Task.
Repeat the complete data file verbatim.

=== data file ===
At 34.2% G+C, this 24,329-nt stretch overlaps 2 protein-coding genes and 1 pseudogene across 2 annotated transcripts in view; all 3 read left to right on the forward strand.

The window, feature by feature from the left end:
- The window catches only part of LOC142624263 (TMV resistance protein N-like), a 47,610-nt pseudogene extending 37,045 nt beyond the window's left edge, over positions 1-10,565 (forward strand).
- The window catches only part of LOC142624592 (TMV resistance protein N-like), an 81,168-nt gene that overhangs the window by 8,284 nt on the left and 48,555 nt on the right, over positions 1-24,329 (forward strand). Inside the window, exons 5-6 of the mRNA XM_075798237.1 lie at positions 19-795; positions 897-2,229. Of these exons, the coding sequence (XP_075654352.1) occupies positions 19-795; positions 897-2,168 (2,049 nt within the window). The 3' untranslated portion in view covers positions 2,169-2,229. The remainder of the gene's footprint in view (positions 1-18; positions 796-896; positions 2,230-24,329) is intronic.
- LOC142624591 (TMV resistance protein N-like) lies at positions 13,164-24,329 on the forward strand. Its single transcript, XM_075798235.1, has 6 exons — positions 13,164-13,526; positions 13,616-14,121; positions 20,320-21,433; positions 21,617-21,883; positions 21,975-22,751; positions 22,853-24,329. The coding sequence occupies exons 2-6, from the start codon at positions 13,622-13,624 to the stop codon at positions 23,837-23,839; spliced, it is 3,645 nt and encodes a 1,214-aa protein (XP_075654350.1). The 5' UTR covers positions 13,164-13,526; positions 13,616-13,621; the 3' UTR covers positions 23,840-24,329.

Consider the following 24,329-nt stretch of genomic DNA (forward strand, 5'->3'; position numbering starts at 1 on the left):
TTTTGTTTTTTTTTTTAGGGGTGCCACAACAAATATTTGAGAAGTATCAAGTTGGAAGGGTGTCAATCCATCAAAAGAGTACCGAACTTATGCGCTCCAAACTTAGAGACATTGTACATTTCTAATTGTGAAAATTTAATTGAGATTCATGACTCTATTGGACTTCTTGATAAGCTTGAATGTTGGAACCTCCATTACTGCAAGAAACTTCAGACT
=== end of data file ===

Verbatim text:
At 34.2% G+C, this 24,329-nt stretch overlaps 2 protein-coding genes and 1 pseudogene across 2 annotated transcripts in view; all 3 read left to right on the forward strand.

The window, feature by feature from the left end:
- The window catches only part of LOC142624263 (TMV resistance protein N-like), a 47,610-nt pseudogene extending 37,045 nt beyond the window's left edge, over positions 1-10,565 (forward strand).
- The window catches only part of LOC142624592 (TMV resistance protein N-like), an 81,168-nt gene that overhangs the window by 8,284 nt on the left and 48,555 nt on the right, over positions 1-24,329 (forward strand). Inside the window, exons 5-6 of the mRNA XM_075798237.1 lie at positions 19-795; positions 897-2,229. Of these exons, the coding sequence (XP_075654352.1) occupies positions 19-795; positions 897-2,168 (2,049 nt within the window). The 3' untranslated portion in view covers positions 2,169-2,229. The remainder of the gene's footprint in view (positions 1-18; positions 796-896; positions 2,230-24,329) is intronic.
- LOC142624591 (TMV resistance protein N-like) lies at positions 13,164-24,329 on the forward strand. Its single transcript, XM_075798235.1, has 6 exons — positions 13,164-13,526; positions 13,616-14,121; positions 20,320-21,433; positions 21,617-21,883; positions 21,975-22,751; positions 22,853-24,329. The coding sequence occupies exons 2-6, from the start codon at positions 13,622-13,624 to the stop codon at positions 23,837-23,839; spliced, it is 3,645 nt and encodes a 1,214-aa protein (XP_075654350.1). The 5' UTR covers positions 13,164-13,526; positions 13,616-13,621; the 3' UTR covers positions 23,840-24,329.

Consider the following 24,329-nt stretch of genomic DNA (forward strand, 5'->3'; position numbering starts at 1 on the left):
TTTTGTTTTTTTTTTTAGGGGTGCCACAACAAATATTTGAGAAGTATCAAGTTGGAAGGGTGTCAATCCATCAAAAGAGTACCGAACTTATGCGCTCCAAACTTAGAGACATTGTACATTTCTAATTGTGAAAATTTAATTGAGATTCATGACTCTATTGGACTTCTTGATAAGCTTGAATGTTGGAACCTCCATTACTGCAAGAAACTTCAGACT